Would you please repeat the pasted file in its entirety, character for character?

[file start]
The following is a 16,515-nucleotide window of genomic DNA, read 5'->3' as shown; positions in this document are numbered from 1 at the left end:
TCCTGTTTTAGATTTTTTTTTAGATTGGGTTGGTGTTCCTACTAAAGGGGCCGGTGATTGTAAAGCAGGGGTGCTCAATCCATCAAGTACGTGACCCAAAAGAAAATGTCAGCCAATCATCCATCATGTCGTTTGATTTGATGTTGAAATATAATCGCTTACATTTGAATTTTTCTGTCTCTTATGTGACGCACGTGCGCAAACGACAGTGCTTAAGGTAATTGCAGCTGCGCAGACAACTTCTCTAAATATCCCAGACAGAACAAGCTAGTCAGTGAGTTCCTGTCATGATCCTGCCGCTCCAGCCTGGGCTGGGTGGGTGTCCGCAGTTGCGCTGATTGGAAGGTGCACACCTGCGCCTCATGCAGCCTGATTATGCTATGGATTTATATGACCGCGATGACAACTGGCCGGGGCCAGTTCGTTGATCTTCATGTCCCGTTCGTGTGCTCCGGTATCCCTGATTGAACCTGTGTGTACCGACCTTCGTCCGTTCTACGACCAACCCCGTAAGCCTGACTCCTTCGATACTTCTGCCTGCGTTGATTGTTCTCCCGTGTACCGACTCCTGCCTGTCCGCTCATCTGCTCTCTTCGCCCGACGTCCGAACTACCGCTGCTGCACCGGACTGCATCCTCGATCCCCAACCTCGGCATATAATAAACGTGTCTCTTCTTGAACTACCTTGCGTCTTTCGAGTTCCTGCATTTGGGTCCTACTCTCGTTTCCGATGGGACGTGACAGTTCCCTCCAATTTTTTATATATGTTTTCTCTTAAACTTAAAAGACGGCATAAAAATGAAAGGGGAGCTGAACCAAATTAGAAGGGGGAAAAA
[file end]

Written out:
The following is a 16,515-nucleotide window of genomic DNA, read 5'->3' as shown; positions in this document are numbered from 1 at the left end:
TCCTGTTTTAGATTTTTTTTTAGATTGGGTTGGTGTTCCTACTAAAGGGGCCGGTGATTGTAAAGCAGGGGTGCTCAATCCATCAAGTACGTGACCCAAAAGAAAATGTCAGCCAATCATCCATCATGTCGTTTGATTTGATGTTGAAATATAATCGCTTACATTTGAATTTTTCTGTCTCTTATGTGACGCACGTGCGCAAACGACAGTGCTTAAGGTAATTGCAGCTGCGCAGACAACTTCTCTAAATATCCCAGACAGAACAAGCTAGTCAGTGAGTTCCTGTCATGATCCTGCCGCTCCAGCCTGGGCTGGGTGGGTGTCCGCAGTTGCGCTGATTGGAAGGTGCACACCTGCGCCTCATGCAGCCTGATTATGCTATGGATTTATATGACCGCGATGACAACTGGCCGGGGCCAGTTCGTTGATCTTCATGTCCCGTTCGTGTGCTCCGGTATCCCTGATTGAACCTGTGTGTACCGACCTTCGTCCGTTCTACGACCAACCCCGTAAGCCTGACTCCTTCGATACTTCTGCCTGCGTTGATTGTTCTCCCGTGTACCGACTCCTGCCTGTCCGCTCATCTGCTCTCTTCGCCCGACGTCCGAACTACCGCTGCTGCACCGGACTGCATCCTCGATCCCCAACCTCGGCATATAATAAACGTGTCTCTTCTTGAACTACCTTGCGTCTTTCGAGTTCCTGCATTTGGGTCCTACTCTCGTTTCCGATGGGACGTGACAGTTCCCTCCAATTTTTTATATATGTTTTCTCTTAAACTTAAAAGACGGCATAAAAATGAAAGGGGAGCTGAACCAAATTAGAAGGGGGAAAAA